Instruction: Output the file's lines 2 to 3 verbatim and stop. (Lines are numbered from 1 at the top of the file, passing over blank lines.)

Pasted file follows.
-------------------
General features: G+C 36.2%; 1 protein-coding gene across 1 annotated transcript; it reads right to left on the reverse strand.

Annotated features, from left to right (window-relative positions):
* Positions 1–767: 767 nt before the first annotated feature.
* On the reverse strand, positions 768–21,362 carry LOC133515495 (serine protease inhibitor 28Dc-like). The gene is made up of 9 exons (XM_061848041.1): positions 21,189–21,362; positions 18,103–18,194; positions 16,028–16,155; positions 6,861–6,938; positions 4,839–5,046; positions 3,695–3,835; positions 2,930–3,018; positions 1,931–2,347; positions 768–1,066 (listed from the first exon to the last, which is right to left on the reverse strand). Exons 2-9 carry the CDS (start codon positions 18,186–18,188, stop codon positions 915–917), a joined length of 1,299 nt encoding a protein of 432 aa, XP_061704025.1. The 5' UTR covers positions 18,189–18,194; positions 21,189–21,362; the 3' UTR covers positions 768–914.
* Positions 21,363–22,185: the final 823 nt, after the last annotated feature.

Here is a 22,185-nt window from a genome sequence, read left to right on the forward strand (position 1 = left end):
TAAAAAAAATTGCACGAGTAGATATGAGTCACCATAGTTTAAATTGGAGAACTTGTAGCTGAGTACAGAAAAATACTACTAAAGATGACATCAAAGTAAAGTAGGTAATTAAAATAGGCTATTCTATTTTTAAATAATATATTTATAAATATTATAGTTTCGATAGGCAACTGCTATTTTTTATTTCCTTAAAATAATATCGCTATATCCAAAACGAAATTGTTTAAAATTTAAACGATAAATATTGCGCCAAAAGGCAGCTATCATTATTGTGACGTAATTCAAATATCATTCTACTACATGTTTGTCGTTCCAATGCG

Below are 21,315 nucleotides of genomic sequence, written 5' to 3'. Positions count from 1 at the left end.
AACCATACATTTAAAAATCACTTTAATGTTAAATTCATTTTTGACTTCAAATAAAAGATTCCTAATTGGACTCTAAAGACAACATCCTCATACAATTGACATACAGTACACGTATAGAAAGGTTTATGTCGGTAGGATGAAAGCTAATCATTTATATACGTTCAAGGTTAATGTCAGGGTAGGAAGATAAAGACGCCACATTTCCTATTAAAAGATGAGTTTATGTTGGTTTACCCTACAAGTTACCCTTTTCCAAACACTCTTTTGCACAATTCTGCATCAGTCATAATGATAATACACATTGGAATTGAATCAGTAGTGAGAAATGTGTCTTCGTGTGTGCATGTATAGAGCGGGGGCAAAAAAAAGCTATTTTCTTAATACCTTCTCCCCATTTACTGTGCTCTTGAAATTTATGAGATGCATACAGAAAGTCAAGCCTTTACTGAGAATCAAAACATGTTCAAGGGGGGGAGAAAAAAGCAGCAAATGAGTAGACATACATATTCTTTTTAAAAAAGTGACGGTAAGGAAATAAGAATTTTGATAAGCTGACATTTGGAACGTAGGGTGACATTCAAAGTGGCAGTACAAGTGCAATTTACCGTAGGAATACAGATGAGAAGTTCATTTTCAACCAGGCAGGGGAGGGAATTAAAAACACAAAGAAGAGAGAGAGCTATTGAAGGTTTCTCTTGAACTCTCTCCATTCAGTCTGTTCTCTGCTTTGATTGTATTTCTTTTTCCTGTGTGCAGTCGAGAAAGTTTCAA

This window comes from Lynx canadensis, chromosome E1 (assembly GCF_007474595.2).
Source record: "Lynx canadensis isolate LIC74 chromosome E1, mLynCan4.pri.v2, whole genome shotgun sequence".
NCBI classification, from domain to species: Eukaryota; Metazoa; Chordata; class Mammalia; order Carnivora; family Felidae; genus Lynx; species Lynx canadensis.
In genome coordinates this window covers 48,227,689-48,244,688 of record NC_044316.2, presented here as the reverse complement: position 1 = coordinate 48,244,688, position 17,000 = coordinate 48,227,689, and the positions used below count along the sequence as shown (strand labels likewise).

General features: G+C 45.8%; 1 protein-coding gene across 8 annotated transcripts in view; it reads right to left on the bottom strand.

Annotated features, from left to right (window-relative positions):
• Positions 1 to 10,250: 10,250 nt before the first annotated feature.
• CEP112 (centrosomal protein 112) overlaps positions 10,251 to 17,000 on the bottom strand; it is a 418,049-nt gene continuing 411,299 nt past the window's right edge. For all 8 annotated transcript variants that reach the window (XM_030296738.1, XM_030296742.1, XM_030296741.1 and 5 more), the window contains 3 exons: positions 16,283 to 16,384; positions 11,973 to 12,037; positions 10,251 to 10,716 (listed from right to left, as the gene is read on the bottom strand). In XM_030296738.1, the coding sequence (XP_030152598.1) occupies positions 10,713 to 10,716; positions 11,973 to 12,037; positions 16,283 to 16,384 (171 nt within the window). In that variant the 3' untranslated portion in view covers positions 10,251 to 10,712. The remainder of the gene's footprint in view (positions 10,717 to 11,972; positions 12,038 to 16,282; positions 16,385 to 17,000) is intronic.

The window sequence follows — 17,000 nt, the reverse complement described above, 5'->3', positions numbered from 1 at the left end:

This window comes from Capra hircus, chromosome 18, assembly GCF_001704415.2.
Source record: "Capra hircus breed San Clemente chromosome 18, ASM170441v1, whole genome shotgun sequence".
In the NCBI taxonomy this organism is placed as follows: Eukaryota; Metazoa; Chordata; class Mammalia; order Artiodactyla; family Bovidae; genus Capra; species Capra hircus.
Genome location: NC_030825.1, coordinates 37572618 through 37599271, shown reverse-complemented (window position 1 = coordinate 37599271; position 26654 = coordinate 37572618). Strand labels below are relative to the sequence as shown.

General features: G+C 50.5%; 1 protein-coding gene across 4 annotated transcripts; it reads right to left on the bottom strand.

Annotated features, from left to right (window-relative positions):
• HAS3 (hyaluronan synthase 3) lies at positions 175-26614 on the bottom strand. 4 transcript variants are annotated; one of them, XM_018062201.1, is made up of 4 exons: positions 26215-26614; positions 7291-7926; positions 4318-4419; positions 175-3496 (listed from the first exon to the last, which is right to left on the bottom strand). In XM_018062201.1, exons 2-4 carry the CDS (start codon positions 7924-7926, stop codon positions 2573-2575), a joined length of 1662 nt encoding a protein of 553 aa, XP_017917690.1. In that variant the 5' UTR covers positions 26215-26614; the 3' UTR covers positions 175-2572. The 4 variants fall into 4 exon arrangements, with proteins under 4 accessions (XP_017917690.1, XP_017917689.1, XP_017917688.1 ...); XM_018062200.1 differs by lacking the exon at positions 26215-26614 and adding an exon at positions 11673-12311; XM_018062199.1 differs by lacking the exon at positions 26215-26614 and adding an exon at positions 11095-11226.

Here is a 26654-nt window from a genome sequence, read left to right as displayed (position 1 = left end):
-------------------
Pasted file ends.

Annotated features, from left to right (window-relative positions):
* Positions 1–767: 767 nt before the first annotated feature.